May 10, 2010

Thomasville {part 1}

This past Saturday we took a walking tour of the Wade Tract Preserve in Thomasville, Ga. Charles is really interested in longleaf pine trees, so he planned this tour. The Wade Tract is a 200 acre old growth longleaf pine forest that has never been altered. They do use regular burning to maintain the preserve. A common thought is that burning forests harm the habitat. Saturday, we learned that it is quite the opposite. The burning process spurs growth that many birds like to nest in. There might be a window of time up to a year where the short growth is perfect for their nests.

As we were walking, we saw a wild turkey firsthand. They really can fly pretty well! She took off, leaving her nest for some good pics.

The forest is beautiful. Really nothing but longleaf pines.

They have jewelry too. Many of them are tagged to keep up with their age.

Our guide, Jim Cox. He was great, and very educational.

I was having a particulary bad allergy week, so I took plenty of kleenex in the old camera case.
Murelene & Terry.
So, to the final portion of the tour. Jim needed to band some baby woodpeckers. The mother was very close by, she wasn't too happy with him.
His swedish ladder system was really something amazing.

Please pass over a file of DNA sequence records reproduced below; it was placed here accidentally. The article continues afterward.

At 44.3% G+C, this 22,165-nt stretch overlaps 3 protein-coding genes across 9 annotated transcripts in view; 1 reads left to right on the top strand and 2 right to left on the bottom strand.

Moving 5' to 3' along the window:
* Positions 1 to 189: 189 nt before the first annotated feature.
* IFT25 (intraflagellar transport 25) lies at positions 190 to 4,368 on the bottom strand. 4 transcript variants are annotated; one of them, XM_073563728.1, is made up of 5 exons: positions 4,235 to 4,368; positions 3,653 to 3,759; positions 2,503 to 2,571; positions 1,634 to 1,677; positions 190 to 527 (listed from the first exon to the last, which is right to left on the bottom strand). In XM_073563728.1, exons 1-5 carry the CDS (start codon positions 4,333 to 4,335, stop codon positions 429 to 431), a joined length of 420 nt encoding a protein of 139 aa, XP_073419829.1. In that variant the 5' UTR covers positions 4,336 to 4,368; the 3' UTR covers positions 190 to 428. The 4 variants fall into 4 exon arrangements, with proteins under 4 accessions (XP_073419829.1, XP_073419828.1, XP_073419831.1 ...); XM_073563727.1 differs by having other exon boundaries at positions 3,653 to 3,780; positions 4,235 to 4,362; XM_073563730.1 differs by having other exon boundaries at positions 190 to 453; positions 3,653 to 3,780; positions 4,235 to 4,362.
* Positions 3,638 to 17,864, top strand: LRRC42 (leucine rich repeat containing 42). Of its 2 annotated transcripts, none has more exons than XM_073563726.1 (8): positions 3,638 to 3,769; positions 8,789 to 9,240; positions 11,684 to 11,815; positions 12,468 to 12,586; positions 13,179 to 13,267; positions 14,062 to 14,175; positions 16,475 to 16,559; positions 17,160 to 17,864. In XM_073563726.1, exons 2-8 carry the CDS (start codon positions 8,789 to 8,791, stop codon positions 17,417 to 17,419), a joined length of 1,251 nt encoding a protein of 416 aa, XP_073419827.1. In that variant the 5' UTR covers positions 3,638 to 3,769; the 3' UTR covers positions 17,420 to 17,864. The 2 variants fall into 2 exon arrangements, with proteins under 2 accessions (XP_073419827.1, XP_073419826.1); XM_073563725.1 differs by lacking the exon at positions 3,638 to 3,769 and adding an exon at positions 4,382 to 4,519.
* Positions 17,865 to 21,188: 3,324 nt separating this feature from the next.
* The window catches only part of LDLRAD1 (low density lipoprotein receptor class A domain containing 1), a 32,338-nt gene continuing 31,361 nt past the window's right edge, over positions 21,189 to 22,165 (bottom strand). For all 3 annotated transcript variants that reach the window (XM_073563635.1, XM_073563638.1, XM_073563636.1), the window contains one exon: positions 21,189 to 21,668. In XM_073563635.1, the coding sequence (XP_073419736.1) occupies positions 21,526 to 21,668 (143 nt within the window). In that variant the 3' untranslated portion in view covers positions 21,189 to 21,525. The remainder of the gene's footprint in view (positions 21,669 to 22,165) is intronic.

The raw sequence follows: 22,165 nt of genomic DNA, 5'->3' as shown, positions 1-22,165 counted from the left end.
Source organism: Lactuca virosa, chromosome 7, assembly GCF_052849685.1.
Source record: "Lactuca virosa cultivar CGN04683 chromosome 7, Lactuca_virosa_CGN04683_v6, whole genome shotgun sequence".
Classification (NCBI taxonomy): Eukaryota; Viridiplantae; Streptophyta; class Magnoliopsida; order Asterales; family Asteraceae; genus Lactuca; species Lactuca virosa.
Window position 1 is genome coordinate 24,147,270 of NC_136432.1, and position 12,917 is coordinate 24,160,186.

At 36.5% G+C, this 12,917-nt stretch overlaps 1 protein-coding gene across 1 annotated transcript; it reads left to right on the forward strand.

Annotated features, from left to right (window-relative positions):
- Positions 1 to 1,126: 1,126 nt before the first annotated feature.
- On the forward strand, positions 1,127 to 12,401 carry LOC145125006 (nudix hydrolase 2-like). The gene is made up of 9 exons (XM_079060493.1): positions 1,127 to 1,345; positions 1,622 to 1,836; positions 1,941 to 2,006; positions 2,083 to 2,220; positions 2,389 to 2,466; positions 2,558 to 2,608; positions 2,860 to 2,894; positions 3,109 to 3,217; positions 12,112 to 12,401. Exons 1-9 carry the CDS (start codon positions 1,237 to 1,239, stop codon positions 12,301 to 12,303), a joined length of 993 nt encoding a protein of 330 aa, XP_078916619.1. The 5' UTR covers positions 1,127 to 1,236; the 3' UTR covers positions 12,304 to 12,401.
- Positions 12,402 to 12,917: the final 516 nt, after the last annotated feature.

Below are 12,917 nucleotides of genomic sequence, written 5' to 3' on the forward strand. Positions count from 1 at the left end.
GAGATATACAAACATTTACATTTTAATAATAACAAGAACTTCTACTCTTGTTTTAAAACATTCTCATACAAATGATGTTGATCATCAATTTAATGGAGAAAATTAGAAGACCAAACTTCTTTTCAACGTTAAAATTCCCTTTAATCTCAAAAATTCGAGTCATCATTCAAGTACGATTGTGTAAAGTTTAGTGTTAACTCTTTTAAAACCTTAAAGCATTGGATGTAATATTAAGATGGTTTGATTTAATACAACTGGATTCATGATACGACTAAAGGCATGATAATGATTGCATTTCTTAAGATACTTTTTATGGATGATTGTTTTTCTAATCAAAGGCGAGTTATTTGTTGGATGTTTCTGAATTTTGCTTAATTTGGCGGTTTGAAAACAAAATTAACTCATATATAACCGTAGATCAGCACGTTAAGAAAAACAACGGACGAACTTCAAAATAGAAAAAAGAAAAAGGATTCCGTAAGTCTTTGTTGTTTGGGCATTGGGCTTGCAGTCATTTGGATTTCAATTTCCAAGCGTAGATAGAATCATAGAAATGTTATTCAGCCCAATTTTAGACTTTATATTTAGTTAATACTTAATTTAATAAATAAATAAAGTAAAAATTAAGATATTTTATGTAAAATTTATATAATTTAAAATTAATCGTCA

There were 2 babies in the hole in the tree. Jim estimated them to be only a few days old. Their eyes had just opened. He uses this noose type thing to gently get them out. Carries them down, and puts different colored bands on their legs.
I was sure to ask that the bands didn't hurt them, or ever get too tight. He said their legs develop very fast, and they won't grow much more.

The different color bands will help them to identify the birds in the future. They will be able to know their birthyear, and family.
He also needed to get the weight of each bird.

They really were amazing little guys. I recommend taking this tour if you are in the area!

Later, I will post pictures from the second part of our day in Thomasville. We went to Sweetgrass Dairy that has been featured in Southern Living.


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